A major donation to Olds College will move its smart agriculture initiatives further ahead and is being described as “transformational.”
Canadian businessman and philanthropist, David P. Werklund and his partner, Susan Norman, have donated a total of $16 million to the college. It’s the largest ever personal donation to an Alberta college or technical institution, announced at the college’s recent annual gala.
The total cumulative impact will be $32 million. Werklund’s donation begins with $2 million in cash, supplemented by a matching component where Werklund will provide one dollar for every three raised, up to $4 million. The final element is a $10-million estate gift to ensure the sustainability of the institute over time.
“Our vision is that students will experience a world class education centered around best practices in smart and sustainable agriculture — practices that are environmentally responsible, fully leverage current technologies and ignite their passion for agriculture,” said Werklund, who grew up on a rural Alberta farm near Valleyview.
Among other things, the donation will establish the Werklund Agriculture Institute, which will have several components, including a new hub “for companies, entrepreneurs, investors and students to access Olds College land and facilities for development, scale up and demonstration of smart agriculture technologies, products and services.”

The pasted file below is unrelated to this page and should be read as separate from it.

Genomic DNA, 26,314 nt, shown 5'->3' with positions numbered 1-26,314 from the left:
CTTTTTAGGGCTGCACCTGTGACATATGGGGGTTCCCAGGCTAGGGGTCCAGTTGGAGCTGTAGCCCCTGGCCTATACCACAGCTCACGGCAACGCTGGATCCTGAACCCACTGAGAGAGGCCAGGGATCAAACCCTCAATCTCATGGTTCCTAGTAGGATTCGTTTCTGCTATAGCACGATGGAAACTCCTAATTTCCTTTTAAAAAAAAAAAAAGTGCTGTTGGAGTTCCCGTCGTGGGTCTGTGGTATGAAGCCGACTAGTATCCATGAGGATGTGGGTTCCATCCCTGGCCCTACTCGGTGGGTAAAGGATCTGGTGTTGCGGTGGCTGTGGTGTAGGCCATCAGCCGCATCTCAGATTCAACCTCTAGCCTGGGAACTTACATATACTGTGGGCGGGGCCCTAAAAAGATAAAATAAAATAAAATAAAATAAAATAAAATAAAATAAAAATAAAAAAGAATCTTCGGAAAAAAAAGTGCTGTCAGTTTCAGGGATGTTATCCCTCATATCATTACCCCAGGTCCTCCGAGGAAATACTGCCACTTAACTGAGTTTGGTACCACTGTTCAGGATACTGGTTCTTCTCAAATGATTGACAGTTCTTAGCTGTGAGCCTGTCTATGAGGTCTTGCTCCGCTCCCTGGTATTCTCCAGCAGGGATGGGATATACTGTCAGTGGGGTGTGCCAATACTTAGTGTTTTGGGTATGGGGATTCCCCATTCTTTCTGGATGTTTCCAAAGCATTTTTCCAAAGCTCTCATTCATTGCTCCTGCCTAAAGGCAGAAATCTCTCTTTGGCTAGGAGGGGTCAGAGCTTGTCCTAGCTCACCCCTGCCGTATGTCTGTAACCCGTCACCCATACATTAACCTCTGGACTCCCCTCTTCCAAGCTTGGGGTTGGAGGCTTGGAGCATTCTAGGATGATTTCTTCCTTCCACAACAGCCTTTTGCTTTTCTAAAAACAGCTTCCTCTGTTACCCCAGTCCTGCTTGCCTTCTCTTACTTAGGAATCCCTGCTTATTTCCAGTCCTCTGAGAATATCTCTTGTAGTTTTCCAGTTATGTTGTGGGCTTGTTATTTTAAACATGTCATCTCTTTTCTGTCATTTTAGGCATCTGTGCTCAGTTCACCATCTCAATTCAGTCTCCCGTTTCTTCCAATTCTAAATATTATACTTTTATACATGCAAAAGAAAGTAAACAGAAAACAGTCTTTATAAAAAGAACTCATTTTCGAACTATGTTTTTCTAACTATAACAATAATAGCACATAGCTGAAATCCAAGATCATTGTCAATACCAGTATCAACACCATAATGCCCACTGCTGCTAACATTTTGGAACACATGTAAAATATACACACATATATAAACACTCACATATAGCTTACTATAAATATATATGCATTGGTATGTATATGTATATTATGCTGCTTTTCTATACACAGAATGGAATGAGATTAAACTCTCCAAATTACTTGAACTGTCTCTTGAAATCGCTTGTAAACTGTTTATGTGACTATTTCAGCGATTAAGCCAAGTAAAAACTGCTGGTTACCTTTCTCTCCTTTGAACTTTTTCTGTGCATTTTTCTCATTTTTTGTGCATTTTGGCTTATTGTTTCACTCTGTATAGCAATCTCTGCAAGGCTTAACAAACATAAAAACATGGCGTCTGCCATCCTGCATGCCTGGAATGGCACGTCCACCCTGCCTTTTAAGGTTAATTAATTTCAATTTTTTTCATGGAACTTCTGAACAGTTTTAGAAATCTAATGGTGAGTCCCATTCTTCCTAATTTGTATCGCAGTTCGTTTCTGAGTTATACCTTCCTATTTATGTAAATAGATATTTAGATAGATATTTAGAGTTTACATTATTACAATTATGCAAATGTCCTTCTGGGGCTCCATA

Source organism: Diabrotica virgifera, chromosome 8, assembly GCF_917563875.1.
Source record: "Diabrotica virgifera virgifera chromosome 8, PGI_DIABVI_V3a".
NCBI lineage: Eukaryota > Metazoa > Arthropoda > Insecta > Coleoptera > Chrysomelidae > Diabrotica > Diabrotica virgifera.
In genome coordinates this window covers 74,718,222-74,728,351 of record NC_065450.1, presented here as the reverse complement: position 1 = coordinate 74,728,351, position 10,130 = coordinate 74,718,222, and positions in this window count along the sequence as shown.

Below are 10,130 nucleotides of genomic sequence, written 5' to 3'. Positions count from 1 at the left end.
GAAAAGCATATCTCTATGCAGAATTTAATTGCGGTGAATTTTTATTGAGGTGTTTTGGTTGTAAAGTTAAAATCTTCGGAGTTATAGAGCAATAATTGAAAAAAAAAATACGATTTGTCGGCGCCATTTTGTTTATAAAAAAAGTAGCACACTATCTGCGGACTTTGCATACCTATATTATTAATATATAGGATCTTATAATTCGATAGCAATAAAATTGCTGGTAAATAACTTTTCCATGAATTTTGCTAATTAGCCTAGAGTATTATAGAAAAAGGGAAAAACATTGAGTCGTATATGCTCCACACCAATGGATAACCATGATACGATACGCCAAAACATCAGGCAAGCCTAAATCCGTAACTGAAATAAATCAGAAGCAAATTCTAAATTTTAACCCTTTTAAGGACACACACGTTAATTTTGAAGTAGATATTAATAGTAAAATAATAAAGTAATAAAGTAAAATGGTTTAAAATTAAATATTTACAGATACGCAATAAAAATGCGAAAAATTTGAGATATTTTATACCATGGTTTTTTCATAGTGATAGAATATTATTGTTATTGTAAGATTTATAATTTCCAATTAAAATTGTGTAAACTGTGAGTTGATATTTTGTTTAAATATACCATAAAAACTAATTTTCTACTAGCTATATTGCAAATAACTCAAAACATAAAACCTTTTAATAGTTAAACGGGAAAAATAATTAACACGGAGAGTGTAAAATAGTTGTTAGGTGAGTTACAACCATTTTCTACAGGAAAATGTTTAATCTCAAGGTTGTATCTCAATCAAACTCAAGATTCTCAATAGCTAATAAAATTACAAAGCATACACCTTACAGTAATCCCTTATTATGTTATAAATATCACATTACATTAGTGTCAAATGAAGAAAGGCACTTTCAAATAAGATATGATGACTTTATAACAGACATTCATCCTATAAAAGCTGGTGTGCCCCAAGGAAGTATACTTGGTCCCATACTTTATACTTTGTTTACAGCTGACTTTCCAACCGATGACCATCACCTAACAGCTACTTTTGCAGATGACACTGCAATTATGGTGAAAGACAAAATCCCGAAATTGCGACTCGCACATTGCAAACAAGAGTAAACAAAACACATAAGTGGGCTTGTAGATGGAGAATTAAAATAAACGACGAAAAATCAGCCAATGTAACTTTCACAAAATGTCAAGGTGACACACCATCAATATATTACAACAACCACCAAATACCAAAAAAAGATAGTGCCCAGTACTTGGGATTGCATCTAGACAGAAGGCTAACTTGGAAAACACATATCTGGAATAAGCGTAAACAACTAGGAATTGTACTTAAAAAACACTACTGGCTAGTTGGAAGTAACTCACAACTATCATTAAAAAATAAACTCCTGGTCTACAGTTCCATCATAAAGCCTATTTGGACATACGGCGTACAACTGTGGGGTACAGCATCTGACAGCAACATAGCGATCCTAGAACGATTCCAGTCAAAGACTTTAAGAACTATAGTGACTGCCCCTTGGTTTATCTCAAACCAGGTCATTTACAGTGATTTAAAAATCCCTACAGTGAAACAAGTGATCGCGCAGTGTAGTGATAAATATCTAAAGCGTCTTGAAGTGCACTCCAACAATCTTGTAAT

There are already resources in play in order to get going on the development of the institute, Cullum said. Planning for one component, the Worklund Growth Centre, a building that will be used for the institute, is well underway, and construction could commence later this year of in 2018, thecollege’s Chief Innovation Officer, Stuart Cullum, said Wednesday.
“We’re essentially launched. … Now it’s a matter of developing the programming, engaging with industry, and the community. It’ll be an exciting time at Olds College as we grow.”
“The impact to the college, and for our students and for our sector, is transformational. … Olds College wants to position itself as a hub for smart agriculture.”
Smart agriculture utilizes technology and science to increase production, while enhancing greater environment sustainability, such as less use of water, Cullum said.
Using precision agriculture through GPS technology and genomics to enhance livestock efficiency are all part of smart agriculture. For example, the college is working with the livestock sector to ensure that animals are feeding and growing efficiently. That leads to less feed as well as less methane production, and is more efficient and profitable for the producer, Cullum said.
Both small and large producers benefit from the smart agriculture research that goes on at Olds College, he said.
The Werklund/Norman donation is part of the college’s multi-year $40 million Beyond campaign for infrastructure projects there.